StateLine wins break for project

BLUE EARTH – StateLine Cooperative of Burt, Iowa, cleared its first hurdle for a proposed grain facility to be built near Guckeen.

Company CEO Larry Sterk and chief financial officer David Edge spoke at a public hearing Tuesday as Faribault County commissioners asked questions of the duo.

In the end, commissioners unanimously approved a 12-year property tax abatement for the facility, which will cost $7 million and have a 1.7-million bushel capacity. StateLine plans to build it on 30 acres along County Road 16, a couple miles east of Guckeen. The abatement covers the county portion of property taxes, beginning in 2016.

The next step in the process is a conditional use permit hearing June 11 at the Ag Center.

Sterk isn’t letting grass grow under his feet.

“I’d like to move dirt in July or August,” he said. “Get the infrastructure done before winter so we can work through winter.”

Sterk said the idea to build a grain facility was proposed by StateLine’s board after WFS shut down its facility in Blue Earth and its Northrop elevator earlier this year. Sterk said StateLine met with local farmers in a 12-mile radius to see how their needs were being met.

Commissioners wanted to know what operations the facility will feature, and also discussed how to determine what economic development projects will be considered for tax abatements in the future.

“Farmers will have all the options at this site they have at any other site [including storage],” Sterk said, but he added that some might not be included in Phase 1.

Commissioner Greg Young wanted to know why StateLine chose County Road 16.

“We needed a road not typically [limited by seasonal load limits],” Sterk said.

That narrowed things to County Road 16 and County Road 1, and the company wanted the option of accessing rail lines in the future. County Road 16 runs parallel to rail lines at the proposed location.

“We wanted to get out in the country; there will be a certain amount of dust,” Sterk noted.

He also referred to the study of farmers in the 12-mile radius.

“Not a lot of market opportunities except Guckeen,” he said.

StateLine invited farmers to tell the firm what they want.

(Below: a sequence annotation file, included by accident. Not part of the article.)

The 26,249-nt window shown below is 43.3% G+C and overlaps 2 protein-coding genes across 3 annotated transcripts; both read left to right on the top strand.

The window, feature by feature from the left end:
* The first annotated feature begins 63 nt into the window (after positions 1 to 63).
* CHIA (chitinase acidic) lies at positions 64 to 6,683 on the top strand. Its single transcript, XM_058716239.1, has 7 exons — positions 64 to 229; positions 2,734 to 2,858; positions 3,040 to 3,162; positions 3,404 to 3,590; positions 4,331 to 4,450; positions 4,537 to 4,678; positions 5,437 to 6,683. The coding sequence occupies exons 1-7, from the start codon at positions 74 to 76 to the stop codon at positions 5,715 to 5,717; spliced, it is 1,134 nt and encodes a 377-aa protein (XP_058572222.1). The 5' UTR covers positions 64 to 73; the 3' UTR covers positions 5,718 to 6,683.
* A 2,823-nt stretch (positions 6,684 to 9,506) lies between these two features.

“Typically, we get a handful of people,” Sterk said of other similar gatherings. “We got over 60 farmers to take time out and attend the meeting.”

Commissioner Tom Warmka, a farmer himself, acknowledged that farmers don’t have time to wait in long lines during harvest season, but that’s happening more often right now.

“A lot of talk is about replacing the facility that was here. This facility will be located on a 10-ton road,” said Commissioner Bill Groskreutz, concerned about damage the heavy traffic will do and how expensive it will be to maintain the road.

Commissioner Tom Loveall asked about the county’s policy on approving tax abatements.

“Going to policy, we need to understand when we are not going to do this,” he said.

Warmka said abatements are not needed for every little project and suggested reserving them for the large ones.

“Not so much a dollar amount, but the magnitude of the project and significant public benefit, and benefit to the land,” Loveall said. “Those are the logical reasons.”

The board can set its own criteria on projects for commissioners to consider, said Linsey Warmka, director of the Faribault County Development Corporation.

“They have to come in in advance, as these gentlemen have,” Commissioner Bill Groskreutz said.

“I’d like to lean toward examining each project,” Young said.

In conclusion, commissioners said StateLine’s facility would mean less traffic in town and along Highway 169 – a good thing given construction on that road coming soon.

“Sixteen’s probably the best road after that,” Young said.